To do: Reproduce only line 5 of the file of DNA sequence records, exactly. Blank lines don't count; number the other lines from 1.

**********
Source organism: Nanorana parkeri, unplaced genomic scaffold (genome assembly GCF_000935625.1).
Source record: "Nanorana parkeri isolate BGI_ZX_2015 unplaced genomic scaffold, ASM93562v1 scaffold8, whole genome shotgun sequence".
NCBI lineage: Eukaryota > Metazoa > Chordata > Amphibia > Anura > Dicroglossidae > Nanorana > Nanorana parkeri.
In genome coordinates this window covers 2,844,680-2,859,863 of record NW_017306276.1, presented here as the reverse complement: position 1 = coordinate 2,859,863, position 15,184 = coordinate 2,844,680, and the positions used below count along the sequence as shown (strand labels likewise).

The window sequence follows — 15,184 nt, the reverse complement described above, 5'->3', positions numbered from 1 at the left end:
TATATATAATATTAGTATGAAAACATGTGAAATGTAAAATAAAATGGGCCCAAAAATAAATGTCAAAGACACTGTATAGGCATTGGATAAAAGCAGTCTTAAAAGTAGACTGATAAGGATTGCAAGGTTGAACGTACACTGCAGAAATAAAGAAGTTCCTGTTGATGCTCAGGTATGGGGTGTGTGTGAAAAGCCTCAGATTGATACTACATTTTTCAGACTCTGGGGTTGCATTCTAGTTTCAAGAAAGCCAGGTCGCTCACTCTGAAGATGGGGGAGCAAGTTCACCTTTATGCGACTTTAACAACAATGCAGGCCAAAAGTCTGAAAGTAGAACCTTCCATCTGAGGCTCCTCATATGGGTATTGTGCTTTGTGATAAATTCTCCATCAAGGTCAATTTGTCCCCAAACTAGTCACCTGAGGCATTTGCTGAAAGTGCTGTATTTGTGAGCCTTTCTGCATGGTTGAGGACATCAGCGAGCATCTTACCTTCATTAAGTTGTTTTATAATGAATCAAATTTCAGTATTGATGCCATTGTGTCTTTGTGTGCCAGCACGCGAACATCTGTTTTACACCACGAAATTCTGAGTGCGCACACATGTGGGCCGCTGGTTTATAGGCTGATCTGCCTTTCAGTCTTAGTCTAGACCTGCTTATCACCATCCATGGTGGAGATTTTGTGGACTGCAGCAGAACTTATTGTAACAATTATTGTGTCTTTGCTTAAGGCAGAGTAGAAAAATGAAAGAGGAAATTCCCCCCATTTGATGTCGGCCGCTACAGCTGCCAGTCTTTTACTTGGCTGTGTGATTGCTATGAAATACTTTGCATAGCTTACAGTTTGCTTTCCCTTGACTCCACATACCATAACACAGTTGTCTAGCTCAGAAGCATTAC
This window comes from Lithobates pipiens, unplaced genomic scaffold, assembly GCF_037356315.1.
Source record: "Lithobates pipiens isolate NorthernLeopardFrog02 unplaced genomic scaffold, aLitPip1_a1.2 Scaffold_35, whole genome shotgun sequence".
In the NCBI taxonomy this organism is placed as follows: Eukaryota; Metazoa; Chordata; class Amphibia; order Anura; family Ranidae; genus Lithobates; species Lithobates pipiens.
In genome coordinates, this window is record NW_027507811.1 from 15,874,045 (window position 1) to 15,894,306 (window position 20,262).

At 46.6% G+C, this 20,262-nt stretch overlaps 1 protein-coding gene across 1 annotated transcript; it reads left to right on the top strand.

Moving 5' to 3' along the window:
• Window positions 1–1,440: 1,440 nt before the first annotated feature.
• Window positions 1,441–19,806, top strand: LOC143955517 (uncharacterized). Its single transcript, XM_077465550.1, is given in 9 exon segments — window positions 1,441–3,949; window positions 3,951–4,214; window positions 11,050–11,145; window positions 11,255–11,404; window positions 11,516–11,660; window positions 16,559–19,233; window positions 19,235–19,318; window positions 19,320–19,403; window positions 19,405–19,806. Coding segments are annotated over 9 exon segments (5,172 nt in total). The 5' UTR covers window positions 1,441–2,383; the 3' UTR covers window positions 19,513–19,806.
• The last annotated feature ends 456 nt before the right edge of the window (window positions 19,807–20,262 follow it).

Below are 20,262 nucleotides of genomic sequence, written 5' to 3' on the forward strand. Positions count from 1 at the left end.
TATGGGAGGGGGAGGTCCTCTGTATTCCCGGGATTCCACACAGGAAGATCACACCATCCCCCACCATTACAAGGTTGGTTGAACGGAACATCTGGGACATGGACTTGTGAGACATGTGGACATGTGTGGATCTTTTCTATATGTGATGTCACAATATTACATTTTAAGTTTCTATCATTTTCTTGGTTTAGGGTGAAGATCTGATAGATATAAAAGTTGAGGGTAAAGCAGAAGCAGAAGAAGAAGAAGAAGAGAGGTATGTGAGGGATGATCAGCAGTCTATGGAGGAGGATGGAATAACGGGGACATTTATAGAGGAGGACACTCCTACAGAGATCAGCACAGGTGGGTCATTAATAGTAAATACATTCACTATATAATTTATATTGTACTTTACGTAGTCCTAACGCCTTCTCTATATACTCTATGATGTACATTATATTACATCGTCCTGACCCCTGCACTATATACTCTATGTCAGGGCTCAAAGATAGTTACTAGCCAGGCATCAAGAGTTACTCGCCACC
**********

The window sequence follows — 15,184 nt, the reverse complement described above, 5'->3', positions numbered from 1 at the left end: